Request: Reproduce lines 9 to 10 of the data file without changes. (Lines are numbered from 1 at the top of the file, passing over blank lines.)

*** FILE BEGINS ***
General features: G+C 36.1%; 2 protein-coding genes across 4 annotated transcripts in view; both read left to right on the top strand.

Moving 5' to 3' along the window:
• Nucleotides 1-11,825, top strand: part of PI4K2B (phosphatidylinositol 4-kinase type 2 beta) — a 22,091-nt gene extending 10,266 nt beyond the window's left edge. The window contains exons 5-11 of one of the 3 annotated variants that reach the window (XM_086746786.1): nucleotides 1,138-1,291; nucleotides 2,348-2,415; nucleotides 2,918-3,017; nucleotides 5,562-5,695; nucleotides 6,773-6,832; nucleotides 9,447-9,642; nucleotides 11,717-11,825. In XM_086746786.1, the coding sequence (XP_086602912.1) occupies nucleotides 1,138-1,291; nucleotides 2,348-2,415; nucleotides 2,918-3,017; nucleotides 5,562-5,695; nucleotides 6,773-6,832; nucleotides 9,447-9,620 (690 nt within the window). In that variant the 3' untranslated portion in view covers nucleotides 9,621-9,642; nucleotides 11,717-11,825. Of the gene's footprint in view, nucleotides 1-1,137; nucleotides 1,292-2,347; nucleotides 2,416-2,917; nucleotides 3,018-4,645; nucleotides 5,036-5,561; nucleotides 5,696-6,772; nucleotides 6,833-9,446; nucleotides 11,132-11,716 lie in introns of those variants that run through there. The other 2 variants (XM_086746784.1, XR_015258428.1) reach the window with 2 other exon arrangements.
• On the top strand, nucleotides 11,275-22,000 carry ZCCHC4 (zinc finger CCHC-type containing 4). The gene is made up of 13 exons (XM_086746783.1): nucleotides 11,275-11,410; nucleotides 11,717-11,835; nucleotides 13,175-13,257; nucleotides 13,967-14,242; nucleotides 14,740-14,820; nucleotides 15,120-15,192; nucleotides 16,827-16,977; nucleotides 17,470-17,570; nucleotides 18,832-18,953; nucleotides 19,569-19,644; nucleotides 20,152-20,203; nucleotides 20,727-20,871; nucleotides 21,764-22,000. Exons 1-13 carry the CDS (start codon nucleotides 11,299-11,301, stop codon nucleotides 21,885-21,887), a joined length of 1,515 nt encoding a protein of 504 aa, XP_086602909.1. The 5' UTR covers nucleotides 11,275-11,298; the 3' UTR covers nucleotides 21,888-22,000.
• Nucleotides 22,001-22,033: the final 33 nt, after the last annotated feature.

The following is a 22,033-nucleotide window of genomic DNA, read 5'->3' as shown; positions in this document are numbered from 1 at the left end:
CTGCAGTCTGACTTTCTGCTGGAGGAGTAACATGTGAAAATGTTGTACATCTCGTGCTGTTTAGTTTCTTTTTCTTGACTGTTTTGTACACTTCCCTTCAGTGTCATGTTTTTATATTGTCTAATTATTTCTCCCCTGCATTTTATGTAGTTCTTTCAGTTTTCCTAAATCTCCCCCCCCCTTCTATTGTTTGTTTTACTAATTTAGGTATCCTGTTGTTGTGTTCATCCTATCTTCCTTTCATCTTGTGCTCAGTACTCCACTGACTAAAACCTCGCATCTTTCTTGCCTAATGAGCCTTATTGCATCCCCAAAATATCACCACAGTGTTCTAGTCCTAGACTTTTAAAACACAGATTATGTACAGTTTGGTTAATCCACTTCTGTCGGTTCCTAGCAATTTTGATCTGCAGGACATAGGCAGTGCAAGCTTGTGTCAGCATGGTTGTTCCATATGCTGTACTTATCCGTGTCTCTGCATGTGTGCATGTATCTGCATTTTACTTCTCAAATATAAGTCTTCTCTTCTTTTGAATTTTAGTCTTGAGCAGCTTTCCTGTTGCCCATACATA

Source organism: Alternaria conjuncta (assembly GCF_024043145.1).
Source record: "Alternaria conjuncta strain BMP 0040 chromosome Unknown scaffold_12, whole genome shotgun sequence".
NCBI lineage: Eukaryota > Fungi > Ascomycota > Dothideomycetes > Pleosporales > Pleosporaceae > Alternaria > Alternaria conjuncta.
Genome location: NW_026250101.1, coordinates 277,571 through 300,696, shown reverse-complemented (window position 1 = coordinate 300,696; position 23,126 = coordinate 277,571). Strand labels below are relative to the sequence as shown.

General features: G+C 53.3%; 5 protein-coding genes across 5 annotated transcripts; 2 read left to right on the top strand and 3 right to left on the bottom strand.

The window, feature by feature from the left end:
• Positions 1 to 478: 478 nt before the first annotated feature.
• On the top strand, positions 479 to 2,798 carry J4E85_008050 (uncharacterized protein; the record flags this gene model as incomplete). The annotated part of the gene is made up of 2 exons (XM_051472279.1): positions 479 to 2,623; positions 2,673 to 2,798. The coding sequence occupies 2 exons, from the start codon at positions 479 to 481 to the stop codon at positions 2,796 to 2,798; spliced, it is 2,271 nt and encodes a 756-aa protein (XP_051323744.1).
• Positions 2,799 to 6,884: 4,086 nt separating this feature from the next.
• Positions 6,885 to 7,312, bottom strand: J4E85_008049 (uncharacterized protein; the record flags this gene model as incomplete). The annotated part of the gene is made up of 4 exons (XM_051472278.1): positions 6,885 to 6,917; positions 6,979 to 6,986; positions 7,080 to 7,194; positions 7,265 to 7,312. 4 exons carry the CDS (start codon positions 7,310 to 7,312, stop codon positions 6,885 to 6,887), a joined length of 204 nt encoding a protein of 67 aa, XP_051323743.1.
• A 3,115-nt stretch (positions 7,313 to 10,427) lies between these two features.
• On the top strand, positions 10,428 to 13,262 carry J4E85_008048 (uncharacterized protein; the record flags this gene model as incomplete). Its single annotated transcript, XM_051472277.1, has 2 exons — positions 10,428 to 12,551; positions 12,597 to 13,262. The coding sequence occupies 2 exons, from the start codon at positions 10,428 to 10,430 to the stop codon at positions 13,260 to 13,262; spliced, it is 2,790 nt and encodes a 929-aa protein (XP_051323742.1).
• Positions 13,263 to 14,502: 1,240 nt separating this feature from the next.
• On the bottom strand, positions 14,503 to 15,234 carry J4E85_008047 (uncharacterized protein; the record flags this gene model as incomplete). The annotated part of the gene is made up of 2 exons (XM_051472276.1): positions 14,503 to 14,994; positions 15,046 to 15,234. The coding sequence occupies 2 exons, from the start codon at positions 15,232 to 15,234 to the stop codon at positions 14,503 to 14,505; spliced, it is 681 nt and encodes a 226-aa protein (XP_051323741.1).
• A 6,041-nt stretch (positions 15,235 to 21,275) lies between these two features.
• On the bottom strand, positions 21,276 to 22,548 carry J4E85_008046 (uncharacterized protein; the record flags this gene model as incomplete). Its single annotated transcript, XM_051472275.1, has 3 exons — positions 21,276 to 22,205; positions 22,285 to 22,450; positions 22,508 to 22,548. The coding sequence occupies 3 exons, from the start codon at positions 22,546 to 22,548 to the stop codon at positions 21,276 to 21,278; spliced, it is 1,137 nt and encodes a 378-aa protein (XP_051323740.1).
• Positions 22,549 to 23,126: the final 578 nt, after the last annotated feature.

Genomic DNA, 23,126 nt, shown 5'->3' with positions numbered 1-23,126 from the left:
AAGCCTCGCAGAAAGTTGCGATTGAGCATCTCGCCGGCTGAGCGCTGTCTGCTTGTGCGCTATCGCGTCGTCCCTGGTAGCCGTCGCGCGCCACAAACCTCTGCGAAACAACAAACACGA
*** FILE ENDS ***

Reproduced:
Source record: "Alternaria conjuncta strain BMP 0040 chromosome Unknown scaffold_12, whole genome shotgun sequence".
NCBI lineage: Eukaryota > Fungi > Ascomycota > Dothideomycetes > Pleosporales > Pleosporaceae > Alternaria > Alternaria conjuncta.